Choose VPN RoutersI’ve gone crazy doing lists and selection those last couple of days, most probably because it was the end of the year where it’s usually the time for making plans for the new year and all those kind of stuff. Do you find yourself doing that kind of lists too?

What router are good for running VPN?

Anyway, this time, I wanted to focus on router hardware that is a good fit for running VPN on them. Frankly speaking, although I have a little two computers home network, I never worried installing the VPN client on my router – especially because the second computer is used by my wife who only cares about accessing the internet for doing e-mail, browsing, and Facebook 🙂 So I was better off having a VPN software installed on my own computer for my own purposes.

But in case you want a centrally managed VPN implementation for your own network, be it a home network, or a small organization network, then having the VPN layer implemented on the router side is definitely the way to go.

Here again, there are a lot of options: you can think of the very powerful Cisco or Juniper routers that are designed specifically for running multiple VPN tunnels. Or you can go for the “lighter” VPN routers that are designed for SOHO use.

My criteria on how to choose VPN routers

For this article, I won’t even consider those big guys in town that are meant to connect to multiple locations in the world; let’s just focus on the SOHO (Small Office Home Office) segment. So here are my criteria on how to choose VPN routers:

  • It should be easy to install. You don’t have to be an IT expert to set it up, nor should you have a great understanding of all the different options. In fact, considering that I would have already chosen a VPN provider, chances are that I would have been given credentials and protocols to be used, so the VPN router should be able to implement them. This should be an easy one since most of the protocols are implemented into all those hardware nowadays.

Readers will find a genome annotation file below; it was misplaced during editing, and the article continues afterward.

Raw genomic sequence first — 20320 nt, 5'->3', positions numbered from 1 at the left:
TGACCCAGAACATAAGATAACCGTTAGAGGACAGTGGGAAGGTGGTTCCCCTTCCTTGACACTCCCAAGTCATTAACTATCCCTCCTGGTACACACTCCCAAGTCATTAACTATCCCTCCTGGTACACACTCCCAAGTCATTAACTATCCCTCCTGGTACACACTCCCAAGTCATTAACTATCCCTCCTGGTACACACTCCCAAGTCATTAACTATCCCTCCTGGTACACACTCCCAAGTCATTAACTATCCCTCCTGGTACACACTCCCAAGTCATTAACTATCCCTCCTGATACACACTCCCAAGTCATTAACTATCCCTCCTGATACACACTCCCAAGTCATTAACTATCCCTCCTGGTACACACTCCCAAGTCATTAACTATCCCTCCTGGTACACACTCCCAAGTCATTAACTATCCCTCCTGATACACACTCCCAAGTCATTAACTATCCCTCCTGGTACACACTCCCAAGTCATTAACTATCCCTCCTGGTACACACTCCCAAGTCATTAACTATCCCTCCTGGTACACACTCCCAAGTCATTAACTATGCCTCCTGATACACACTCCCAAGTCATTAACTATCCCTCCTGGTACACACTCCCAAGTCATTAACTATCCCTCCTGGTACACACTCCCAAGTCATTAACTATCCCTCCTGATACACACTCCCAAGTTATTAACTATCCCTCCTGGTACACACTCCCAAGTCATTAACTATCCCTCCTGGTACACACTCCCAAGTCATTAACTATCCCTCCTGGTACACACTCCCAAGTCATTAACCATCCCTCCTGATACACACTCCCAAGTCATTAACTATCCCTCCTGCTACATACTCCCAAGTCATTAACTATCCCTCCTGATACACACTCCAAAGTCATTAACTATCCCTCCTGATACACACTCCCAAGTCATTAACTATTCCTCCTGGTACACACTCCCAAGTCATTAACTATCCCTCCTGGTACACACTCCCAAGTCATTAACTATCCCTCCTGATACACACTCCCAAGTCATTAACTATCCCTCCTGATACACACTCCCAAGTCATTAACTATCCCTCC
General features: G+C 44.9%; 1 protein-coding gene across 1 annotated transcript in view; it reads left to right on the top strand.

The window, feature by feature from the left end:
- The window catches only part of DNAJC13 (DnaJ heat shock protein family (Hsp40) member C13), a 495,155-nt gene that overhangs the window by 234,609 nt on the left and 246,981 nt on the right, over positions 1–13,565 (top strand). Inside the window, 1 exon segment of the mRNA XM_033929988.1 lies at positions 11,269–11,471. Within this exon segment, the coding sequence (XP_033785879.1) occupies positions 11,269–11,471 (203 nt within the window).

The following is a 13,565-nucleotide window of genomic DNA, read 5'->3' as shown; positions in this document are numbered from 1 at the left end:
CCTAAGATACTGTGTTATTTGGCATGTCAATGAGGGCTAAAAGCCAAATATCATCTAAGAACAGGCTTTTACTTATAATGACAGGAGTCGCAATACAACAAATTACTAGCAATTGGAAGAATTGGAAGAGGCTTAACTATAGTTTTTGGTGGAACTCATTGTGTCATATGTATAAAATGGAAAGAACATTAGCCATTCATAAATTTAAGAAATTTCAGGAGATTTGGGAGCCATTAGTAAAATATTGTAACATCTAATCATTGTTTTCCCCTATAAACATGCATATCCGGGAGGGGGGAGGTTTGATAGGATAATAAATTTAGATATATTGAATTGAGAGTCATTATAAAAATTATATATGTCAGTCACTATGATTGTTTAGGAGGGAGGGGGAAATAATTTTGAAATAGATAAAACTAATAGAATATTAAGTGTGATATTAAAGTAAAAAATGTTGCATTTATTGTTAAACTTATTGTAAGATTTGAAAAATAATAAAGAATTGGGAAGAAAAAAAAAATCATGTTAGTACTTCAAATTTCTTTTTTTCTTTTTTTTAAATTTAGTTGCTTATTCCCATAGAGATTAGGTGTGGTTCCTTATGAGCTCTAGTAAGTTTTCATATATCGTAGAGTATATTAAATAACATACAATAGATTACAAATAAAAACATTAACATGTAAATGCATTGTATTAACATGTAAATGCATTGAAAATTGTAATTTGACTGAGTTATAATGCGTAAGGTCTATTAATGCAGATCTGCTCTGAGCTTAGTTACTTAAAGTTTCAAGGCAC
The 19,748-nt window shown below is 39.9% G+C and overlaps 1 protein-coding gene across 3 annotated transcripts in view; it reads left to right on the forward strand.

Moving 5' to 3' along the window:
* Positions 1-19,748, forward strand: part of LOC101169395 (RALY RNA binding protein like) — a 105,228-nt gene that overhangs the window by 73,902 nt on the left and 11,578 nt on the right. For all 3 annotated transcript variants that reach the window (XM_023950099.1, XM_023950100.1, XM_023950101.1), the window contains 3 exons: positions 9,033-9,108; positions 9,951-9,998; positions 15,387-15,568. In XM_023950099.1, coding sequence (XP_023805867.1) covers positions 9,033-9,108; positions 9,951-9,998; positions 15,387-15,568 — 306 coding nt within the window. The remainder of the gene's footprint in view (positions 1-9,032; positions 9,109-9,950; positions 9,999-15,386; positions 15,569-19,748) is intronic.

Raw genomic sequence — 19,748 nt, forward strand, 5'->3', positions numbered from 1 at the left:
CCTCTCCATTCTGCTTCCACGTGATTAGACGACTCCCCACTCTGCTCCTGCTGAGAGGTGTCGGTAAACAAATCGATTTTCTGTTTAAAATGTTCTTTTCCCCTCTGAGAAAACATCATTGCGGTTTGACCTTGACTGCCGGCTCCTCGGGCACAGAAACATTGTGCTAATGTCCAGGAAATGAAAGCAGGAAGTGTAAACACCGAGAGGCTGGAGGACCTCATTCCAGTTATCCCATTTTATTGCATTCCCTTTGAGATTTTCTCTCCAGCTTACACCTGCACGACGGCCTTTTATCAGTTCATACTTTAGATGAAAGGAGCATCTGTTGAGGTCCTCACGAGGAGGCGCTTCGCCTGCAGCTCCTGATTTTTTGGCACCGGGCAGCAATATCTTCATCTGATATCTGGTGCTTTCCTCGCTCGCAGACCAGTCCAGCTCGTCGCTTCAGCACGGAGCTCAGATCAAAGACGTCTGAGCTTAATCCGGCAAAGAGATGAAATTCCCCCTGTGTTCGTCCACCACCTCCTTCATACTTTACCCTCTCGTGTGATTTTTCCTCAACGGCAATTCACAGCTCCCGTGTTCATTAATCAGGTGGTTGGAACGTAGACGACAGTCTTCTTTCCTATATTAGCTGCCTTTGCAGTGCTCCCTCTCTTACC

• It should have the right connection that goes with my internet connection. This can be the tricky part: internet connection solutions can come in a variety of “flavors”. Some providers will give you a box that is pre-configured for the internet connection. All the devices in my network would then need to connect to this box either via WiFi or via Ethernet connection.At this stage, I may want to check if that ISP box allows some bridging feature with my VPN router. Otherwise, that box would have to implement some network address translation (NAT) and it may cause you some troubles- in your case, check with the VPN router provider how would that be implemented. Other providers allow you to have your own router directly connected to an ADSL jack. This is a perfect fit since you can choose a VPN router that can connect to an ADSL jack. Then you do all the internet connection and VPN configuration on the same router.

As an option, and if you don’t have yet a WiFi router in your organization, you may want to request a router that also acts as a WiFi access point. This can come handy for a small entity (your house for example).

Finally, here is my selection of hardware-based VPN routers.

How do you choose VPN routers? Let us know in the comments below.